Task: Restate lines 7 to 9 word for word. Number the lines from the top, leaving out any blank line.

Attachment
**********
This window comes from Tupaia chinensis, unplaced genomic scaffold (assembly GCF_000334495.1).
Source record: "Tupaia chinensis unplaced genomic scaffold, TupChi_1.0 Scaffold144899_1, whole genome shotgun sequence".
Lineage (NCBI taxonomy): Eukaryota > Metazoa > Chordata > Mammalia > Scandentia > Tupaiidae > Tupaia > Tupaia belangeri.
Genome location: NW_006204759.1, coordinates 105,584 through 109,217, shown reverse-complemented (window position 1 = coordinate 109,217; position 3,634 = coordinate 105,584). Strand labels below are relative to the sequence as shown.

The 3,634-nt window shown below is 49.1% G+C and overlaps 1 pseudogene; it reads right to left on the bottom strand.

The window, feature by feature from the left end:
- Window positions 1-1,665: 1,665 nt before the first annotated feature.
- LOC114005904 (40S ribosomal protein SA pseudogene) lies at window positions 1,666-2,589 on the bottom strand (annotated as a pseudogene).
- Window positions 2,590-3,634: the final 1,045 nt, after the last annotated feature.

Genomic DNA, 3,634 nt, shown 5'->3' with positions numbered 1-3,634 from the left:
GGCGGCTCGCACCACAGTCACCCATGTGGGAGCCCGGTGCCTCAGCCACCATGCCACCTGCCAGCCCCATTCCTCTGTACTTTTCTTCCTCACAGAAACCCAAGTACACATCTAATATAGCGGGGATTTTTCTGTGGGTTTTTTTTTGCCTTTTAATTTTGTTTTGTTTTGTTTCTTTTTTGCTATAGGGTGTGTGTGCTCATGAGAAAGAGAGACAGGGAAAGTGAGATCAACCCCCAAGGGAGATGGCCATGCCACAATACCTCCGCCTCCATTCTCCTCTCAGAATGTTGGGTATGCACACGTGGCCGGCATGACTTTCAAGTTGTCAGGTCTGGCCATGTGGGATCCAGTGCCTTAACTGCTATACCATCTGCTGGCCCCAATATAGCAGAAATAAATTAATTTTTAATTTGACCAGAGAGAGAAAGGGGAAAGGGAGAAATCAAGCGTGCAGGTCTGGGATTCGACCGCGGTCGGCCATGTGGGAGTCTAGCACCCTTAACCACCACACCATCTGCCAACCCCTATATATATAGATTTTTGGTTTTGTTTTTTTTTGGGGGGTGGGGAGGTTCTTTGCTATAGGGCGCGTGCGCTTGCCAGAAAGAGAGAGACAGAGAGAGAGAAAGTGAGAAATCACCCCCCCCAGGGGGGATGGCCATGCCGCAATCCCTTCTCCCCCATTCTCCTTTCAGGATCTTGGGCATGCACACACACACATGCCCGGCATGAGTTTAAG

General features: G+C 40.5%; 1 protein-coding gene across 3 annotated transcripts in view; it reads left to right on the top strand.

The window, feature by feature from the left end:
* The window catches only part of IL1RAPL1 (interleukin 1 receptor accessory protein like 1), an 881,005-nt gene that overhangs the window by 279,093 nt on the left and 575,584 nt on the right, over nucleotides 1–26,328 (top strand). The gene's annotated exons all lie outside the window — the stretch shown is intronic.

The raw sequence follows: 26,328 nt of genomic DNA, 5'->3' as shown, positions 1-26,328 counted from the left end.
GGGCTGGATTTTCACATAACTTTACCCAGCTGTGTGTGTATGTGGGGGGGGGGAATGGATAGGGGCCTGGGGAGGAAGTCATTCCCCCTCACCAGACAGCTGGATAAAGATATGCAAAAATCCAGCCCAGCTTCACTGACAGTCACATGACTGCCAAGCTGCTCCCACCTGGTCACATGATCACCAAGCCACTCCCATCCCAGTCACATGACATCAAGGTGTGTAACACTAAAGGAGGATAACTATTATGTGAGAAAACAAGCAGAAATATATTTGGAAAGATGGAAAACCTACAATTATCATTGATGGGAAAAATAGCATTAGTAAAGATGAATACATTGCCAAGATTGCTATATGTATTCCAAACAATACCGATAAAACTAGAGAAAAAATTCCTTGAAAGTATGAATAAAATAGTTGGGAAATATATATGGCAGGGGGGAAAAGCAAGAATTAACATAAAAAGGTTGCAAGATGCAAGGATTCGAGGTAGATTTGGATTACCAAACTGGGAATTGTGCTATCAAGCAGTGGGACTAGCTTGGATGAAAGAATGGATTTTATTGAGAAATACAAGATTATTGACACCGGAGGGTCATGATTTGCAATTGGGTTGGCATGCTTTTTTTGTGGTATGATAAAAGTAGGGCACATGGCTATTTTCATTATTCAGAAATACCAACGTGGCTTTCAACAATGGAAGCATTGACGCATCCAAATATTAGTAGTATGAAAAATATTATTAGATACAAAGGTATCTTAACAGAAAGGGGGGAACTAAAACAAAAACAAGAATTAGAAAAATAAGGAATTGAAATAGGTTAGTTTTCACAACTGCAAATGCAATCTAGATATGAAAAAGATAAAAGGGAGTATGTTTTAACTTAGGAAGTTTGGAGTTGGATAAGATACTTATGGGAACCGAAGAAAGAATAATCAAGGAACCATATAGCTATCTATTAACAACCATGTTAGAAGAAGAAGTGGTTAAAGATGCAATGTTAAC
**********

- Window positions 1-1,665: 1,665 nt before the first annotated feature.
- LOC114005904 (40S ribosomal protein SA pseudogene) lies at window positions 1,666-2,589 on the bottom strand (annotated as a pseudogene).
- Window positions 2,590-3,634: the final 1,045 nt, after the last annotated feature.